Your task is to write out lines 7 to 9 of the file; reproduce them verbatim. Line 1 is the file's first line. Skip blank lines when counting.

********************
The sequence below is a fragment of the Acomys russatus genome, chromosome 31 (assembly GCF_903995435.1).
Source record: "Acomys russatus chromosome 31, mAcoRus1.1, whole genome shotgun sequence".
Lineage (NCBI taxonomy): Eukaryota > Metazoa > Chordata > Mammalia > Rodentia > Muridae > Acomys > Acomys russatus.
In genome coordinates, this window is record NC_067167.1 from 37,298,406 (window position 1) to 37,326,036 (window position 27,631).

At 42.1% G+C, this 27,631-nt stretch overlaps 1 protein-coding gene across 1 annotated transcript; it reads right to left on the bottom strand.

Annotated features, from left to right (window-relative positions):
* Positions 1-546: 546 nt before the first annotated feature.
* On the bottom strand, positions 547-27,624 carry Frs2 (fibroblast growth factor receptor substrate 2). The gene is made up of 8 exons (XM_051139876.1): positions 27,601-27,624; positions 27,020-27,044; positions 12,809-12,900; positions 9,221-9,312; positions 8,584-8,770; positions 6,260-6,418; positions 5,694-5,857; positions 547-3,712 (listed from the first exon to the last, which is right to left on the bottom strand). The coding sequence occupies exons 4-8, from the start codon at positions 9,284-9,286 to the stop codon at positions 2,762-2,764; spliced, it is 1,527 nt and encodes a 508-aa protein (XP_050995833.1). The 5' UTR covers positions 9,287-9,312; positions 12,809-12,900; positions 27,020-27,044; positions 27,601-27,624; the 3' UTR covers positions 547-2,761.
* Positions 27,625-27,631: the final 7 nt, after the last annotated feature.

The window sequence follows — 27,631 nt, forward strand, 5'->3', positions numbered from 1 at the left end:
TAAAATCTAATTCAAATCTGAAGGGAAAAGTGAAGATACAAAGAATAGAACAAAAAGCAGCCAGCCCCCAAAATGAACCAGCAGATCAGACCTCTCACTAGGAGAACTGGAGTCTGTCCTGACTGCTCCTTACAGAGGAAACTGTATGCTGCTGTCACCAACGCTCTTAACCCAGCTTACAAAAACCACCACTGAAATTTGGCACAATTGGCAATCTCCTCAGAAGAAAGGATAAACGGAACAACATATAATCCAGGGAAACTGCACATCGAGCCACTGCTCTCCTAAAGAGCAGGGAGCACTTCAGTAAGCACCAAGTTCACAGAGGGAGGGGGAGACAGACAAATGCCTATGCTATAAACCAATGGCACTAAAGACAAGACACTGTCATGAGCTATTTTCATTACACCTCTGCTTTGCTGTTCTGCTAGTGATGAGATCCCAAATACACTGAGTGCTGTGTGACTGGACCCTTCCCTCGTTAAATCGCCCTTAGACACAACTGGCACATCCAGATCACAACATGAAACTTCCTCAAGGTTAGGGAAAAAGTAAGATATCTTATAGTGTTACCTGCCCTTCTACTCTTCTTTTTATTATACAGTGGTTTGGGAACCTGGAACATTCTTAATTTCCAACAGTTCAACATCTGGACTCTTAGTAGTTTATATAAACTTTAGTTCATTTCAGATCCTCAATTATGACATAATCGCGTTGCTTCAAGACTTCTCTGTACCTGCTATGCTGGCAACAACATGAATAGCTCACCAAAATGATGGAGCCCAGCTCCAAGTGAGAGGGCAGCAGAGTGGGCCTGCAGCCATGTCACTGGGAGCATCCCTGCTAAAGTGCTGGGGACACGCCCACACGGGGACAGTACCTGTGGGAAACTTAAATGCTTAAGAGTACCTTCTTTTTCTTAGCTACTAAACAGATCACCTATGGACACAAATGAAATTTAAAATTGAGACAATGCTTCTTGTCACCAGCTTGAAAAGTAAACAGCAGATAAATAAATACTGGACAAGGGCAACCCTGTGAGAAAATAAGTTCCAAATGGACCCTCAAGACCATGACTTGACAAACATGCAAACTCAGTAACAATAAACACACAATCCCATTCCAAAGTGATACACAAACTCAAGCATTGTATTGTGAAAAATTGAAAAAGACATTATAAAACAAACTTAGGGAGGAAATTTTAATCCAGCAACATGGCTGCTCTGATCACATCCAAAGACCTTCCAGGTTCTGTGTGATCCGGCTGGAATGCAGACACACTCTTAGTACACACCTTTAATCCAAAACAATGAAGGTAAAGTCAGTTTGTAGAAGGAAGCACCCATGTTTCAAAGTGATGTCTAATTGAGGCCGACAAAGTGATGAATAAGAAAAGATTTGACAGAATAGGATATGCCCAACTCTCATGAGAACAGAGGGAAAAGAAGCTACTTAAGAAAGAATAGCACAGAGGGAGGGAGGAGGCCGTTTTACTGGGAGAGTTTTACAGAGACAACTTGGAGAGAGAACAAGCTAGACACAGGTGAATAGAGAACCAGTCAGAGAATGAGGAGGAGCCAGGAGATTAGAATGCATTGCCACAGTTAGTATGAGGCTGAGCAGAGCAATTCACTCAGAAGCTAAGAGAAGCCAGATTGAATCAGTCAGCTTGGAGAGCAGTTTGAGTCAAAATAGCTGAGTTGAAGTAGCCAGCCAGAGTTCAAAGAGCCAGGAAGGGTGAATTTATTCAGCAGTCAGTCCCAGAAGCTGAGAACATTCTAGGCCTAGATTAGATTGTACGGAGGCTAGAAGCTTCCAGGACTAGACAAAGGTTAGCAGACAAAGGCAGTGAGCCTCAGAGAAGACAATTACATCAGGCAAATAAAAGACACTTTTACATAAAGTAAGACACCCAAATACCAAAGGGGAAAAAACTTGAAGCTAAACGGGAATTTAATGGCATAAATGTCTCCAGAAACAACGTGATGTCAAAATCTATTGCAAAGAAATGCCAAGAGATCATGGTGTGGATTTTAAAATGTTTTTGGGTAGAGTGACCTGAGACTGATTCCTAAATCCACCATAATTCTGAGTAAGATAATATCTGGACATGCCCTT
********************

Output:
* Positions 1-546: 546 nt before the first annotated feature.
* On the bottom strand, positions 547-27,624 carry Frs2 (fibroblast growth factor receptor substrate 2). The gene is made up of 8 exons (XM_051139876.1): positions 27,601-27,624; positions 27,020-27,044; positions 12,809-12,900; positions 9,221-9,312; positions 8,584-8,770; positions 6,260-6,418; positions 5,694-5,857; positions 547-3,712 (listed from the first exon to the last, which is right to left on the bottom strand). The coding sequence occupies exons 4-8, from the start codon at positions 9,284-9,286 to the stop codon at positions 2,762-2,764; spliced, it is 1,527 nt and encodes a 508-aa protein (XP_050995833.1). The 5' UTR covers positions 9,287-9,312; positions 12,809-12,900; positions 27,020-27,044; positions 27,601-27,624; the 3' UTR covers positions 547-2,761.
* Positions 27,625-27,631: the final 7 nt, after the last annotated feature.